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Christmas Tree Syndrome

During Christmas time, many people experience respiratory allergies known as “Christmas Tree Syndrome” with symptoms similar to hay fever (itchy eyes, coughing and chest pains). These allergies are triggered by mould growth and pollen on the Christmas tree. The impact can be mild to severe, and is particularly dangerous for those with existing allergies or asthma.

To help keep your allergies under control this Christmas:

  • Consider increasing or starting preventative medication prior to putting up your tree.
  • Put up your Christmas tree later in the festive period to help reduce the severity of your allergies.
  • If you have severe allergies, consider placing the tree outside, where it can be viewed from indoors.
  • If you are placing your tree indoors, choose a cold area such as a porch (mould thrives in warm environments like your cosy sitting room!)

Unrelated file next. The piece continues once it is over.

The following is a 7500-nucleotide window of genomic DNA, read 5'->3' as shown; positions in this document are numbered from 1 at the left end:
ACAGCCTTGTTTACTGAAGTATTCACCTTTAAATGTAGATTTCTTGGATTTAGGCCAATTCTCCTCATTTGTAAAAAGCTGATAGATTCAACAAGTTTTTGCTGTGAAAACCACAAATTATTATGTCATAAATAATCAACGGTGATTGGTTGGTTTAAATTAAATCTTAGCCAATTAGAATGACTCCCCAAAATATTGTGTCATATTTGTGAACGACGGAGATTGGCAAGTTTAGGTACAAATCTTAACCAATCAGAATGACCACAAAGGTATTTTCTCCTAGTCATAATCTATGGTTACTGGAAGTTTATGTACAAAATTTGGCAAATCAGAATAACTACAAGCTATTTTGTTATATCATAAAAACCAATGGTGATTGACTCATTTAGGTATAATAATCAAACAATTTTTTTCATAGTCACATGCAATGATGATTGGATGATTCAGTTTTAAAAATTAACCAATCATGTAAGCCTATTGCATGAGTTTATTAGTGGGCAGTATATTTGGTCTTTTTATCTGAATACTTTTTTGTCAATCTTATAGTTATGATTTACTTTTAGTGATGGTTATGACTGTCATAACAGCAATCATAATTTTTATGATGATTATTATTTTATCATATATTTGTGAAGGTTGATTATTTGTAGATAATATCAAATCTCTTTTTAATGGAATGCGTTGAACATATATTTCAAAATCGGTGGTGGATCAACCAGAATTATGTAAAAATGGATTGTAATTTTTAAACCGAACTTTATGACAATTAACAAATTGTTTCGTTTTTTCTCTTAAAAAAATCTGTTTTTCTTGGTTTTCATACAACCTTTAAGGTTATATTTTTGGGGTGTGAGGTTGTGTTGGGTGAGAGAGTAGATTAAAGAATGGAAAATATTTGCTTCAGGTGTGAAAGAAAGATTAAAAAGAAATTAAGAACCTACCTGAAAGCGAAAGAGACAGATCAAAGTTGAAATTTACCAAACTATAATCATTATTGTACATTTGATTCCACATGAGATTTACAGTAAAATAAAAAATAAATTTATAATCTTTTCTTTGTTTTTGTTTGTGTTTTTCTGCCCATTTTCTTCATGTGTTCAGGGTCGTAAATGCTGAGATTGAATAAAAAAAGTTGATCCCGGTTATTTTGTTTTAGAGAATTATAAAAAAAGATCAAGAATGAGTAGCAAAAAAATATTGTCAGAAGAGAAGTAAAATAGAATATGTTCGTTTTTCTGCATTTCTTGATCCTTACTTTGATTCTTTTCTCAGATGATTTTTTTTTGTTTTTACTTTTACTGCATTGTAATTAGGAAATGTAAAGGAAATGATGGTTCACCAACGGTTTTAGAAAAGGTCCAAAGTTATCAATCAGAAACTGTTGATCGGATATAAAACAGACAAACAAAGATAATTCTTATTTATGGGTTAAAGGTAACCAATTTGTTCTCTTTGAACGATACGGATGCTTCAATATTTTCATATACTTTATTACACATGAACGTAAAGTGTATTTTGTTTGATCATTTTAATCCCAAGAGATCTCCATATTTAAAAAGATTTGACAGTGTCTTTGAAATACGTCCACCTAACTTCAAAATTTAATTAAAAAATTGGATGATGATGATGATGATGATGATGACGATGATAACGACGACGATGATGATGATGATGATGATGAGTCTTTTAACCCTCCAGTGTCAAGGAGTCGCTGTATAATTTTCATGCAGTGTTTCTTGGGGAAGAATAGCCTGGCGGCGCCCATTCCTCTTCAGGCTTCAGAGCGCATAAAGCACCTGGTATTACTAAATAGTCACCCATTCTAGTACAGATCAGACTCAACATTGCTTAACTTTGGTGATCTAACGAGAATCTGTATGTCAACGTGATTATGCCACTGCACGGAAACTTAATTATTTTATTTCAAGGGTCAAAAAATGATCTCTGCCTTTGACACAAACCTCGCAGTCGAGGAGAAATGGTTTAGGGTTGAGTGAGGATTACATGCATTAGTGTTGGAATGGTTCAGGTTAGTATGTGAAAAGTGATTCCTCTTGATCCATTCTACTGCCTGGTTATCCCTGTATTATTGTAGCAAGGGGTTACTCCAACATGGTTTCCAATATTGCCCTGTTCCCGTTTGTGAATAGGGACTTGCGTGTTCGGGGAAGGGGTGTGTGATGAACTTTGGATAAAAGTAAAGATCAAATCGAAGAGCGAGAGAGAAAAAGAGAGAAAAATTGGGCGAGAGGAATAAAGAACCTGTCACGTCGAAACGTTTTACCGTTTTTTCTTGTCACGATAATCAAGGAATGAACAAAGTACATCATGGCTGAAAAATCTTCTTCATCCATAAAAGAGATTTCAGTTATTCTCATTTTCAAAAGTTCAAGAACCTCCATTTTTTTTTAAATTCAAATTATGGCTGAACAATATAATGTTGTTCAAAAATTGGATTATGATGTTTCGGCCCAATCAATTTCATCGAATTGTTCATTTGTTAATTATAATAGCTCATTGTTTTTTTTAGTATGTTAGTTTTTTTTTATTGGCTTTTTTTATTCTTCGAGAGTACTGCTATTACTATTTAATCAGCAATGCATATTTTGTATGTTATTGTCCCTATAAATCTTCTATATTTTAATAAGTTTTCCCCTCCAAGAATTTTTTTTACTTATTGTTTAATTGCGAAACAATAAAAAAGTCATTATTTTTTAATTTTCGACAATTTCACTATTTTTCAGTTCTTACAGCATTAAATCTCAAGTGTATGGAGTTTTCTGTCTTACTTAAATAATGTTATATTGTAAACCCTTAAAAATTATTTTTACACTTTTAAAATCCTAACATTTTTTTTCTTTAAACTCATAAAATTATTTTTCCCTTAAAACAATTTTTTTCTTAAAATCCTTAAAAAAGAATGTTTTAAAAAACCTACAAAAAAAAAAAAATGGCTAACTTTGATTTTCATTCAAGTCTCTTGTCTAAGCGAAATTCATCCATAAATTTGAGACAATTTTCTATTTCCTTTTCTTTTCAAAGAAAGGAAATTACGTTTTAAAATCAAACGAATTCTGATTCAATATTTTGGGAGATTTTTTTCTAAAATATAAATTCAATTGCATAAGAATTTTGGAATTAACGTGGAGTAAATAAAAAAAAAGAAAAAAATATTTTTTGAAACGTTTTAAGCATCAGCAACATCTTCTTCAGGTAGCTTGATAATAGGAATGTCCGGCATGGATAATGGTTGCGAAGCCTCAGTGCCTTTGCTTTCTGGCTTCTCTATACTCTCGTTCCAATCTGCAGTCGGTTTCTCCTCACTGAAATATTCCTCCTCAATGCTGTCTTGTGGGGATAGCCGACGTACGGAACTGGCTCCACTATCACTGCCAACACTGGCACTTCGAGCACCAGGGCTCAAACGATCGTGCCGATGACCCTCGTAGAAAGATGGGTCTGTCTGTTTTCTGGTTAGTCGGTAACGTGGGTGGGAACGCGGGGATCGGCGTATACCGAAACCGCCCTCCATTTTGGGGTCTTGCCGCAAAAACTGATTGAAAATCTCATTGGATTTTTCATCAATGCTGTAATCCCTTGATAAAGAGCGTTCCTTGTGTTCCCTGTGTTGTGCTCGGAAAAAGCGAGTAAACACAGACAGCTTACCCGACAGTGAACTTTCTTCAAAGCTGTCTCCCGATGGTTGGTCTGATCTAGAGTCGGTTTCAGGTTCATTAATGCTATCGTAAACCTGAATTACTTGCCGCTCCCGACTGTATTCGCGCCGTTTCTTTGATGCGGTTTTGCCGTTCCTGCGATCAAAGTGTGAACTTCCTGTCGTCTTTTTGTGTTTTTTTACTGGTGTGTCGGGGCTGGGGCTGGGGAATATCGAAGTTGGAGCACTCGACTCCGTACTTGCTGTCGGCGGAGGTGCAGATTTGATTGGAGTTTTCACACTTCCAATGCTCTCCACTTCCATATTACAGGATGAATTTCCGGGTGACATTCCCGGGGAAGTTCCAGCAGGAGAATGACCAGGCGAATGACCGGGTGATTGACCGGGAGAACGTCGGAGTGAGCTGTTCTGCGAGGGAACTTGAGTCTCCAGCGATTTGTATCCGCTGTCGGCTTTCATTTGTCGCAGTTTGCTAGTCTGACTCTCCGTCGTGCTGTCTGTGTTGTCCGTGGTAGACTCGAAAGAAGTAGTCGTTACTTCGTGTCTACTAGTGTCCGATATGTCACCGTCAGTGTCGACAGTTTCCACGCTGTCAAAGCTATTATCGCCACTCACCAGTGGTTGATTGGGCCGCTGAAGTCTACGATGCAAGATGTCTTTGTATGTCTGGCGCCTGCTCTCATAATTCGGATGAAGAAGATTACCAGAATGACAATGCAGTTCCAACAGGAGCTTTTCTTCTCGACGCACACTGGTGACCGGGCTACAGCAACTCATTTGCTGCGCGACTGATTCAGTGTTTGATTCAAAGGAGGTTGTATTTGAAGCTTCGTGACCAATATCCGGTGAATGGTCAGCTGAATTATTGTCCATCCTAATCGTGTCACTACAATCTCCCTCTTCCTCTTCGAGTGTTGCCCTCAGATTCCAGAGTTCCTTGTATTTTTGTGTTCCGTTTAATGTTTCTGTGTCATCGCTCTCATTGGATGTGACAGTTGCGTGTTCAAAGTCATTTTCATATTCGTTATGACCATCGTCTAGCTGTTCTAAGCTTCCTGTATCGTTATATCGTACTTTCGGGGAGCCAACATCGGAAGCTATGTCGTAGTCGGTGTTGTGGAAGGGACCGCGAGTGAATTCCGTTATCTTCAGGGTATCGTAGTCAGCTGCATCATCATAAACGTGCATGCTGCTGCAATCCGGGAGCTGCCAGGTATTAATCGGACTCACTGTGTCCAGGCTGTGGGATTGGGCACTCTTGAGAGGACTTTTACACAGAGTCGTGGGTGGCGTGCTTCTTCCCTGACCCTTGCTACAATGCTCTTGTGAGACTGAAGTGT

• Hosing down your tree will remove some (but not all!) of the allergens.
  • Minimise your exposure to the allergens by asking someone else to decorate the tree.
  • Use an air purifier tested and approved by Allergy UK to remove allergens from the air.

 Artificial Christmas trees are a good alternative to real trees for those living with allergy. However, you should wipe down the tree and decorations with a damp cloth to remove the layer of dust and mould that accumulates during storage.  

After Christmas, you should store your tree in plastic rather than cardboard. This will reduce mould and dust building up over the next year.

Finally, check that you have enough stock of your allergy medication! Take into account the Christmas closing hours for GP and pharmacies and ensure you are well-prepared.

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